From primary school to university, I’ve always hated group projects. Groups were always delinquent and overly social. The other students just chatted away and didn’t take the project seriously; so I would take over and get it done because my grades were on the line. I spent countless hours making up for what was the group’s responsibilities — not what I’d call fun.
From those few sentences alone, you can probably pinpoint that I’m an Enneagram 3— the Achiever. Characteristics of a 3 include:
the desire to be affirmed and to distinguish themselves from others…Healthy Threes know how good it feels to develop themselves and contribute their abilities to the world, and also enjoy motivating others to greater personal achievements than others thought they were capable of.
An unhealthy three would often take the form of domineering “leadership” and bossing people around “for the sake of the assignment”. Because I felt others were inefficient, I would end up “doing all the work” and feeling overly narcissistic about it. Hopefully, you’ll see my use of [air] quotes does in fact indicate I no longer think nor operate this way; or at least am aware of it.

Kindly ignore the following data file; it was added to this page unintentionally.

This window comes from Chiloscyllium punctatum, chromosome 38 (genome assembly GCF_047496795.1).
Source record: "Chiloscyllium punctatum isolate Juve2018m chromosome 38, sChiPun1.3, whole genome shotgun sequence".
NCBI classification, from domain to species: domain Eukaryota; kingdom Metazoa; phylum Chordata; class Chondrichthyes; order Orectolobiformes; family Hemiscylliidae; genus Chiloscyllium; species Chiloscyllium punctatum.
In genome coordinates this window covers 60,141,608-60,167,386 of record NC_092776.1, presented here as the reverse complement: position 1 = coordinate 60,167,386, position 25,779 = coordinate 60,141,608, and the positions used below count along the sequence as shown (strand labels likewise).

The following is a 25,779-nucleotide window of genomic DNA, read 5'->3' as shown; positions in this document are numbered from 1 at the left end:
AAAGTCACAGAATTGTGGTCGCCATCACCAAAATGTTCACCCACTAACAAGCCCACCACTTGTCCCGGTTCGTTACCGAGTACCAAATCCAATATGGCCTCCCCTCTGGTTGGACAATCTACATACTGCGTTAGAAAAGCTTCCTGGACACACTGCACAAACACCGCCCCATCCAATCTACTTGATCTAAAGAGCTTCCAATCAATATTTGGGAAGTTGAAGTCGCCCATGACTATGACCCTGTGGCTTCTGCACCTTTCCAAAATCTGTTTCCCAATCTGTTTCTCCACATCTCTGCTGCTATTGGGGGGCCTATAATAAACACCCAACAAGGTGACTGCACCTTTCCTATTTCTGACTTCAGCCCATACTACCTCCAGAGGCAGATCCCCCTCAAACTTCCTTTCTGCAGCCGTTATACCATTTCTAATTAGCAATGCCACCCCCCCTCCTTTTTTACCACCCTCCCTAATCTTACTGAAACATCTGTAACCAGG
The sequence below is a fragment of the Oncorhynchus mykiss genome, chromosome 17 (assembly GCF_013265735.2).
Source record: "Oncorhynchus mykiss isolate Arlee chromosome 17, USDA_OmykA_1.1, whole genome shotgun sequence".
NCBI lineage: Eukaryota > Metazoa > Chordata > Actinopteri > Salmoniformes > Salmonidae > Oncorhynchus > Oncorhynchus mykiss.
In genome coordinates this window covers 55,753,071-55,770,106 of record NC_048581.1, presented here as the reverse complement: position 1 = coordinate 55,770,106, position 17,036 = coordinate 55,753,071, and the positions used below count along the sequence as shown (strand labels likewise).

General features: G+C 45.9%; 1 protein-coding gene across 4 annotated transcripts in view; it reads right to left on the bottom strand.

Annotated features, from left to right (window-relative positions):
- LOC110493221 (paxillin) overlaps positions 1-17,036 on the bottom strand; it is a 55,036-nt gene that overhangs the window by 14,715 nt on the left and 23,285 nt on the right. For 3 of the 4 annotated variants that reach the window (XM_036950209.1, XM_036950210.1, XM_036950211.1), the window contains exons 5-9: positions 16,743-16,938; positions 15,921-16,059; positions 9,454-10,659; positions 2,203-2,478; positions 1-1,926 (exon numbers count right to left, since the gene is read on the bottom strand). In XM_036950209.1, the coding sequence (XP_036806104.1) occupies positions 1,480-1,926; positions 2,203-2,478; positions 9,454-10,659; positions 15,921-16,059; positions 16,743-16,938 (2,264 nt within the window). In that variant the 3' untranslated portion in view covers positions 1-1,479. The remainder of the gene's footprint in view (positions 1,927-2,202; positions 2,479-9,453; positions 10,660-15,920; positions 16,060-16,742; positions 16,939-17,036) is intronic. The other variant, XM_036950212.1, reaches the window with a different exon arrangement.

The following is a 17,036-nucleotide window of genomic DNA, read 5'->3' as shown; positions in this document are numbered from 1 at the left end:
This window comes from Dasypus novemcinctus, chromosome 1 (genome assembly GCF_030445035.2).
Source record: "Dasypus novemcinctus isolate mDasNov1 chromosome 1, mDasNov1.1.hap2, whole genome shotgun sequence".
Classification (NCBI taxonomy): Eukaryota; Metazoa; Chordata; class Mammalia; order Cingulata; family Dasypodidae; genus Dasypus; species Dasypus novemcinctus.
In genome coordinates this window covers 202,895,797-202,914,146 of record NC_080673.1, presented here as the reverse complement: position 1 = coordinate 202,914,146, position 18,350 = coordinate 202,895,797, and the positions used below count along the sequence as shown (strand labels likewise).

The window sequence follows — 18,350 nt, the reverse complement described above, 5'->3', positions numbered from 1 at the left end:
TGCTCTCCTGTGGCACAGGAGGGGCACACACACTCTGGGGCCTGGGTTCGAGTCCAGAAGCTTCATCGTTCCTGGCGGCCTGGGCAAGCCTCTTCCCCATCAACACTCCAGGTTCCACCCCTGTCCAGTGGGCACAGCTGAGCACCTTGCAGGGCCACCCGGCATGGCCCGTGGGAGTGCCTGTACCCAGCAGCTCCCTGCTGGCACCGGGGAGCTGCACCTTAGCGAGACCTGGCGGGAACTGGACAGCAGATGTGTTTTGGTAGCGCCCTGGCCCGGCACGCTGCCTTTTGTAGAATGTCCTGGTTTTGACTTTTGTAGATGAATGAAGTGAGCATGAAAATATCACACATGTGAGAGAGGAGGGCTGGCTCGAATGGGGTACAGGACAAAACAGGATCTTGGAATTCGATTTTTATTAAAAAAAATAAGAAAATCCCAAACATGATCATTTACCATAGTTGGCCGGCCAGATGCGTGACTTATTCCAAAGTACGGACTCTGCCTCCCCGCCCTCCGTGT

The altMBA’s first group assignment changed my mind and exposed my pride when I evaluated why it went so well unlike my past experience of group projects. This time, I didn’t feel the need to overshadow others or take control.
The genuine respect I have for my group members made it easy to be a team player.
I didn’t feel like I needed to be the “best contributor” as if everything was a competition. I didn’t need to be outstanding amongst my peers. No particular leader emerged from the group either. It was very much an equal partnership on all sides! We openly discussed how to tackle the project, accepted some ideas, agreed to reject others, and we completed the goal on a united front.
At one point, I made a suggestion. It was discussed and promptly discarded. I felt absolutely confident that we made the right decision. I took no offence and we carried on towards our goal together. My pride wasn’t hurt because I had great trust in my group and genuinely agreed with them.
It’s easy to complete group projects when one takes a perspective of humility.
Because I felt everyone else was smarter than me and that we were approaching the project as equals, it was easier to be unattached to my own ideas. This is the perspective I endeavour to have going into other group settings instead of being a proud individualist. More humility would likely do me well working with other human beings in general, too.